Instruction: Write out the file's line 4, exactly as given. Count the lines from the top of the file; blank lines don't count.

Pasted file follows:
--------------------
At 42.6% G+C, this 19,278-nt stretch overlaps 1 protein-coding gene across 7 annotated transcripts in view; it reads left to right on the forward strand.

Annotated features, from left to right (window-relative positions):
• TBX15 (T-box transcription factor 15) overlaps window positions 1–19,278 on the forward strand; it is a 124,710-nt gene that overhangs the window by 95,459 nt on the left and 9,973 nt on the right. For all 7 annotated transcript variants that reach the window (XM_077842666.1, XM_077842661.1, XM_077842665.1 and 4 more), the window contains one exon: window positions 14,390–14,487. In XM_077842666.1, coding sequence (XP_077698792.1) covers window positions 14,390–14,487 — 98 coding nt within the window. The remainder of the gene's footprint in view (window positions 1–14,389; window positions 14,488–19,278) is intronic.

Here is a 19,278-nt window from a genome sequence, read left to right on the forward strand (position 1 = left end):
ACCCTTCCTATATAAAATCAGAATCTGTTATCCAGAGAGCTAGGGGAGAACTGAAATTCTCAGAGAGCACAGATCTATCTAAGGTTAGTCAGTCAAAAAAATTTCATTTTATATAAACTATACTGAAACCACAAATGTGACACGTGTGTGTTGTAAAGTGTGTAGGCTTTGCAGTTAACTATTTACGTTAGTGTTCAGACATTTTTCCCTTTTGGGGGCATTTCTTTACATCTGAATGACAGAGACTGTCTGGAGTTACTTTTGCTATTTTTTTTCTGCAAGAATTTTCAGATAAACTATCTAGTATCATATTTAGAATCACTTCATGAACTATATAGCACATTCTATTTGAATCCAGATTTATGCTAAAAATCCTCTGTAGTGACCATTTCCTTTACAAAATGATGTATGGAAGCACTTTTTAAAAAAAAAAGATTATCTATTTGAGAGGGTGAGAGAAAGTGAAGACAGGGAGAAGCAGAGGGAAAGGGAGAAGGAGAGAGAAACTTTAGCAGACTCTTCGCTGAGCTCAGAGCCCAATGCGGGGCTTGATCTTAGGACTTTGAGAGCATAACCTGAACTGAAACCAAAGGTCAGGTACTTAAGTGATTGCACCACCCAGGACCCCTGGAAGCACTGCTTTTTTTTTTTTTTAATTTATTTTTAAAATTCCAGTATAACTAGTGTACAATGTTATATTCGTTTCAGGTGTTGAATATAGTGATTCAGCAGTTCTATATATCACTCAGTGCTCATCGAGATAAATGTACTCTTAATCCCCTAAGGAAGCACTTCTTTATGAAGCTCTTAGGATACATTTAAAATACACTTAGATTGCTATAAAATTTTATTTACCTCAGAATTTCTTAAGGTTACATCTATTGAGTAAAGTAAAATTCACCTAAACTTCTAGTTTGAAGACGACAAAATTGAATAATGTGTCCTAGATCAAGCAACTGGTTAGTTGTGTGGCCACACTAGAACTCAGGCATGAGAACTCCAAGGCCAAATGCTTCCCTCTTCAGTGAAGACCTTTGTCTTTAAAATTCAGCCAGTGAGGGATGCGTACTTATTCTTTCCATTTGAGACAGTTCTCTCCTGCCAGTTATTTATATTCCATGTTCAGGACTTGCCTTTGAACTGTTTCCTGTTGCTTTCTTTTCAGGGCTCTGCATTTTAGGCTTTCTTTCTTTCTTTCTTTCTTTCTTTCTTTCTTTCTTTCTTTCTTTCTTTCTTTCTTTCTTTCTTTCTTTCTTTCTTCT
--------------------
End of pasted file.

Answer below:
Here is a 19,278-nt window from a genome sequence, read left to right on the forward strand (position 1 = left end):